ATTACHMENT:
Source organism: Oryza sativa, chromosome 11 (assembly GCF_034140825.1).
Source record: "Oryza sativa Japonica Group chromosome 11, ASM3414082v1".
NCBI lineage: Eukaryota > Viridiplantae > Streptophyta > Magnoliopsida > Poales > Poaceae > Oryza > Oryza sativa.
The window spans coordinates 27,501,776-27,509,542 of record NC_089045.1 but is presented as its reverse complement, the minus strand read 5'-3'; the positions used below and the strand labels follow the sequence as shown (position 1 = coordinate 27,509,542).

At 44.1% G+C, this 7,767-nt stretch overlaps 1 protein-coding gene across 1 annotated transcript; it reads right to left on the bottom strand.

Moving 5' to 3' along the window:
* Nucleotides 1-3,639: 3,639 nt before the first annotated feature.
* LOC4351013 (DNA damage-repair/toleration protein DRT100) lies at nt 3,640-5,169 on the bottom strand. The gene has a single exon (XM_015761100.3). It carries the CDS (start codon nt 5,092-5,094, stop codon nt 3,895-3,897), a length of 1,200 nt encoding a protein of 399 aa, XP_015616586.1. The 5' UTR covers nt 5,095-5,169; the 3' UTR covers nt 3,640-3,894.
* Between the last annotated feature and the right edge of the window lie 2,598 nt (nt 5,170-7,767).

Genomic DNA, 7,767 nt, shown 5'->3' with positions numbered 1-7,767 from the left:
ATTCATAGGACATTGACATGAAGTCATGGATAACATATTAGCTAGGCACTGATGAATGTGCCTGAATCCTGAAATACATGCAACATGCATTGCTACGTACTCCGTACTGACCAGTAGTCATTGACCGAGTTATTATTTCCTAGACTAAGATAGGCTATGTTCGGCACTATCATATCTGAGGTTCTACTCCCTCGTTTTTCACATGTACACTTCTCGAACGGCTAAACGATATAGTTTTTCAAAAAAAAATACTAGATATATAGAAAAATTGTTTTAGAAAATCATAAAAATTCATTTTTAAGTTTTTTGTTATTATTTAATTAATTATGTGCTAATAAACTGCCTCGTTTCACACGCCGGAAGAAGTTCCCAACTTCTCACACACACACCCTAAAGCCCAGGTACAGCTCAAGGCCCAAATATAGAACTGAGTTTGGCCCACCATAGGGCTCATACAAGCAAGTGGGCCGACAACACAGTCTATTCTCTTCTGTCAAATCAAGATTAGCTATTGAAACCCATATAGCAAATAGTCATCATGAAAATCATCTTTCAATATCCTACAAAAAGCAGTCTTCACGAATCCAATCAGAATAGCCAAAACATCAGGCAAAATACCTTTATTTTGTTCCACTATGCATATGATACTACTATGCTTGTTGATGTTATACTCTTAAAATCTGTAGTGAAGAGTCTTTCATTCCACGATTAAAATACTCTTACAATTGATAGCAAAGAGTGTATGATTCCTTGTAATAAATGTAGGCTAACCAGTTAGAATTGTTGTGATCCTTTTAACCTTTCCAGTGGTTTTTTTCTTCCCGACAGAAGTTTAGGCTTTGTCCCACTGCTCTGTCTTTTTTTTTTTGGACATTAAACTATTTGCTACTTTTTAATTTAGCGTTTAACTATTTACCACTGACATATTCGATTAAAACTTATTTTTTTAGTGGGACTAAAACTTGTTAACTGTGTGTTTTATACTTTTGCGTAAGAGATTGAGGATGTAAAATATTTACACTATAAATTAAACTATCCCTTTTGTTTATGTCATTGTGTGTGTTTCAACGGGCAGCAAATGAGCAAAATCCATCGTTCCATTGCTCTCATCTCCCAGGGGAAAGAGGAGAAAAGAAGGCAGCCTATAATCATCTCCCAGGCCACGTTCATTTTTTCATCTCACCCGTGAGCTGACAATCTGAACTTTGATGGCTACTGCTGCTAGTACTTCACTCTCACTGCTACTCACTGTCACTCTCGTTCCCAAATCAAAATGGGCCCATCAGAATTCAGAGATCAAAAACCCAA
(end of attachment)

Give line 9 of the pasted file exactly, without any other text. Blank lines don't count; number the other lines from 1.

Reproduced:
* Between the last annotated feature and the right edge of the window lie 2,598 nt (nt 5,170-7,767).